Turpin Case: Clothes, Shoes and Toys Donated to 13 Siblings Saved From California 'House of Horrors'
The Perris community is rallying around the children, who were allegedly tortured by their own parents.
Scroll down for information on how to donate to the children.
Community members are rallying around the 13 children who were allegedly held captive by their own parents inside their California home.
Dozens of shoes and sneakers, clothes, socks and toiletries have been donated to the children of David and Louise Turpin, who have been accused of starving, shackling and torturing them.
Candles, stuffed animals and notes of support were also left outside the home in Perris where police found the siblings living in absolute squalor earlier this week.
Neighbor Bonnie Briscoe said the community wanted to show the children that they cared.
"This is exactly who we are," she told KCBS. "This is our neighborhood, this is what we do."
The donations poured in after the Corona chamber of commerce announced that they would be accepting donations for the victims. On Friday, the donation page said all clothing and hygiene needs had been met, but monetary donations are still needed.
Anyone looking to donate can visit the page here.
Neighbors outside the home were overcome with emotion after hearing what the Turpin children allegedly endured inside.
The alleged victims, who are between 2 and 29 years old, were reportedly given just one meal a day and were allowed to shower once a year.
Their plight was revealed when a 17-year-old girl crawled out of a window Sunday morning and called 911 using a deactivated cell phone taken from the house. She told authorities that she and her 12 siblings were forced to live in filthy conditions, with some chained to the furniture.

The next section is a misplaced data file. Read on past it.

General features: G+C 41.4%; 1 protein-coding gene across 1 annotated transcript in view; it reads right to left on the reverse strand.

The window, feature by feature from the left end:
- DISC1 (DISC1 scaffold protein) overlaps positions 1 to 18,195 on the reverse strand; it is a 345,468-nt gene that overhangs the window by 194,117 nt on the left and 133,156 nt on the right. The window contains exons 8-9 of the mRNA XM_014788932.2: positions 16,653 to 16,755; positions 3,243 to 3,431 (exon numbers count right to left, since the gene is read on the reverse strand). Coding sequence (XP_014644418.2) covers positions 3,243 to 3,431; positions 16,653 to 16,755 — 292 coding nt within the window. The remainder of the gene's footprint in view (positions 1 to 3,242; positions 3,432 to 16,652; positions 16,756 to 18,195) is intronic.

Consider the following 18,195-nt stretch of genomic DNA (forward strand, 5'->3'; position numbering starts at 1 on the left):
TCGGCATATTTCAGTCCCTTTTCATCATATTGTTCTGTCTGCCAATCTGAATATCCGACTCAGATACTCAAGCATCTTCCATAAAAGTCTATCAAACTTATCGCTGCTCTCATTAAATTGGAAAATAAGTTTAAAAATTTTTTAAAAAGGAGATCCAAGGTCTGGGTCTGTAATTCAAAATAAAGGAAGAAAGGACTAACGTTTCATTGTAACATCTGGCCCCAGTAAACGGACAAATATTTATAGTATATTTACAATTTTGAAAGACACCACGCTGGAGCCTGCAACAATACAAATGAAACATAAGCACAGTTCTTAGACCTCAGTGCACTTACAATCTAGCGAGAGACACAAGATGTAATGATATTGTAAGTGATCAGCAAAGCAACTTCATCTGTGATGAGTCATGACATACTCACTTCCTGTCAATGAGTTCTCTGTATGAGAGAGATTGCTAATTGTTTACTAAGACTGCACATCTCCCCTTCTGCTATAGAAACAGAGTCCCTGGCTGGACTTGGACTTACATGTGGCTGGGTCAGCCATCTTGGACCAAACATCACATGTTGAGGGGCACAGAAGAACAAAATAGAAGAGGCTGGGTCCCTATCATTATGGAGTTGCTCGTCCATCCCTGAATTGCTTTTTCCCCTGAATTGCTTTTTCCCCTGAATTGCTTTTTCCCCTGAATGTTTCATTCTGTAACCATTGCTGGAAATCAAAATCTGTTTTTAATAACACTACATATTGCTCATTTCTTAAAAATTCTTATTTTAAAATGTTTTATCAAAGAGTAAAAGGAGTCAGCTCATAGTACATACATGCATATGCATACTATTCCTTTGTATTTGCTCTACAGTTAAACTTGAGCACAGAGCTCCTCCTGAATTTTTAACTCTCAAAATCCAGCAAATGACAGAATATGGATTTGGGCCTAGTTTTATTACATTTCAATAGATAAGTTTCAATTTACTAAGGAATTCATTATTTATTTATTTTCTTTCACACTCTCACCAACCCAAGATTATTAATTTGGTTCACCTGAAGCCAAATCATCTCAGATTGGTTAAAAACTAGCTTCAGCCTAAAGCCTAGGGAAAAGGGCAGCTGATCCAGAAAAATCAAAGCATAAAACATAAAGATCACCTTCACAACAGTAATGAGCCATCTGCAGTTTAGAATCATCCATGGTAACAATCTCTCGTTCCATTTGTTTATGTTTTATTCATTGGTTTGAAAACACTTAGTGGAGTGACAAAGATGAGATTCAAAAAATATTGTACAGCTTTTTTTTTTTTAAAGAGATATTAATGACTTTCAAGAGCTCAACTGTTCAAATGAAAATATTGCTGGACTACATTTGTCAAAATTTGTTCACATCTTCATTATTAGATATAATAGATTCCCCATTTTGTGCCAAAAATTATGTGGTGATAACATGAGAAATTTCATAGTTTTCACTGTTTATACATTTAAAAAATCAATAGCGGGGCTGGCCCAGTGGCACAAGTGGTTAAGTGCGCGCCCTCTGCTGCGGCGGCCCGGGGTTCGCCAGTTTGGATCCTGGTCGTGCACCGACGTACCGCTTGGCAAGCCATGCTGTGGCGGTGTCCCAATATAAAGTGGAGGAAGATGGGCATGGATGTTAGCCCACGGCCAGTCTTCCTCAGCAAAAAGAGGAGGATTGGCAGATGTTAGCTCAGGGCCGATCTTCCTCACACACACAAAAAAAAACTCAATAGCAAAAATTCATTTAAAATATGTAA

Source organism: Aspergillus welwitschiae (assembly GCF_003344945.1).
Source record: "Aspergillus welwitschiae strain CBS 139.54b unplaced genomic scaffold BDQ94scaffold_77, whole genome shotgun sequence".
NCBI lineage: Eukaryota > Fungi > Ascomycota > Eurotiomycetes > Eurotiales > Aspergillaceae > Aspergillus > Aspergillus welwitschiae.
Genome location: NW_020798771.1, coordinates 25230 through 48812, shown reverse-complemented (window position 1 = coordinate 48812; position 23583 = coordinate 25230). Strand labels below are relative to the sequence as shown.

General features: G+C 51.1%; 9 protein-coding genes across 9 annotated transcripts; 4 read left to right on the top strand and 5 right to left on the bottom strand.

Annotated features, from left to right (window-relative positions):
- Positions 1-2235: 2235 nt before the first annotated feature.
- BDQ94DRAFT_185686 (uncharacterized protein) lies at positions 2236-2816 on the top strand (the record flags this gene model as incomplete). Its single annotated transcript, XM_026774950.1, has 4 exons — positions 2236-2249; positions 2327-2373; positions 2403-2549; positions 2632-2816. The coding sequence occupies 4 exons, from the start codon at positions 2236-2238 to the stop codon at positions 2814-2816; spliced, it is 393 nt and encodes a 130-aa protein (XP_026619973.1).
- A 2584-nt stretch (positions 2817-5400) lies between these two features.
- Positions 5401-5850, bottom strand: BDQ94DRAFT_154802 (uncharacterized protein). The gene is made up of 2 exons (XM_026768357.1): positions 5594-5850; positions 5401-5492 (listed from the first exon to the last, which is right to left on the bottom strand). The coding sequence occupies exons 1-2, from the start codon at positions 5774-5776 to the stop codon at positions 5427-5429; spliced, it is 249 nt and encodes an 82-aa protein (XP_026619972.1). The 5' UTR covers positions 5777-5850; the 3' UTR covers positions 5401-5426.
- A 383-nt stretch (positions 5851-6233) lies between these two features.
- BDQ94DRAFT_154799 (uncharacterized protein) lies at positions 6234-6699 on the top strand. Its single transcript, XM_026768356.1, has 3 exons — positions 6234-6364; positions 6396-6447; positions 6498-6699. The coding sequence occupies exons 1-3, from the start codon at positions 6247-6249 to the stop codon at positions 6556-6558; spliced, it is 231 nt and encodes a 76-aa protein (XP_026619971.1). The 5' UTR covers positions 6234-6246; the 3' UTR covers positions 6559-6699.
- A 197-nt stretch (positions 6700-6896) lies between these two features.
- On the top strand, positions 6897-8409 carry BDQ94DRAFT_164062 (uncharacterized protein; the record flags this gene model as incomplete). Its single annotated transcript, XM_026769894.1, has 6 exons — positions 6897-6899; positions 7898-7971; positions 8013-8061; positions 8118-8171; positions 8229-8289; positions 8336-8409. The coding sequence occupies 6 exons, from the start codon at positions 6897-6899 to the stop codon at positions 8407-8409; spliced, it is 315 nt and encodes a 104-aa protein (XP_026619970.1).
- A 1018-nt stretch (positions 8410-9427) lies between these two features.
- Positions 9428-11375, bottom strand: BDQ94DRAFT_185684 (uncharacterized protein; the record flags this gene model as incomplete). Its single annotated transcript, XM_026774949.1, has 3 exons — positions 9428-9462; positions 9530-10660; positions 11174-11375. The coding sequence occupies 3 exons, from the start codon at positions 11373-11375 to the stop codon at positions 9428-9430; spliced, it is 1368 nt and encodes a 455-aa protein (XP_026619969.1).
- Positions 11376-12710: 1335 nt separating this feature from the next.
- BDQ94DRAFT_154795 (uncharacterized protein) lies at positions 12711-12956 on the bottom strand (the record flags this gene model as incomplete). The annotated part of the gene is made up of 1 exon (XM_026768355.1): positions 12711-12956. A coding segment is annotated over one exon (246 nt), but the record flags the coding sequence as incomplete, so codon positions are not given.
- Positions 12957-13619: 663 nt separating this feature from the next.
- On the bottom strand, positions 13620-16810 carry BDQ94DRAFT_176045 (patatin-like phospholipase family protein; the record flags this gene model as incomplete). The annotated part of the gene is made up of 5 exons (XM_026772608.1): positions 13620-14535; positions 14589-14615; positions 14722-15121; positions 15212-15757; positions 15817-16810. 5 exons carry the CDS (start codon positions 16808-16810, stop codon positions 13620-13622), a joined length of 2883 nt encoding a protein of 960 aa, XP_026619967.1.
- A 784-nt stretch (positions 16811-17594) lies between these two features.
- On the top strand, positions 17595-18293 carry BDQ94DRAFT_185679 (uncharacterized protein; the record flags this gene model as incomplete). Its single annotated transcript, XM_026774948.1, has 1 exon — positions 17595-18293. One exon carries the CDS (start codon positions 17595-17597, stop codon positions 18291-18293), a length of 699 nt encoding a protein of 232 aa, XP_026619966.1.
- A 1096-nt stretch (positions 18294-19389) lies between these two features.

The 12-year-old has the weight of the average 7-year-old, while the 29-year-old weighs just 82 pounds, Riverside County District Attorney Mike Hestrin said. Only the 2-year-old and the couple's two dogs appeared to have been properly fed, he said.
Briscoe said she had no idea what was allegedly happening inside the home.
"To hear that they slept all day and they was up all night, I get it now why we did not see them. I get it," she said.
The Turpins appeared in court for the first time Wednesday, where they entered not guilty pleas to numerous charges, including torture and child endangerment. Bail was set at $12 million each.
Their next court date is Feb. 23. If convicted of all charges, they could face a maximum sentence of between 94 years and life in prison.
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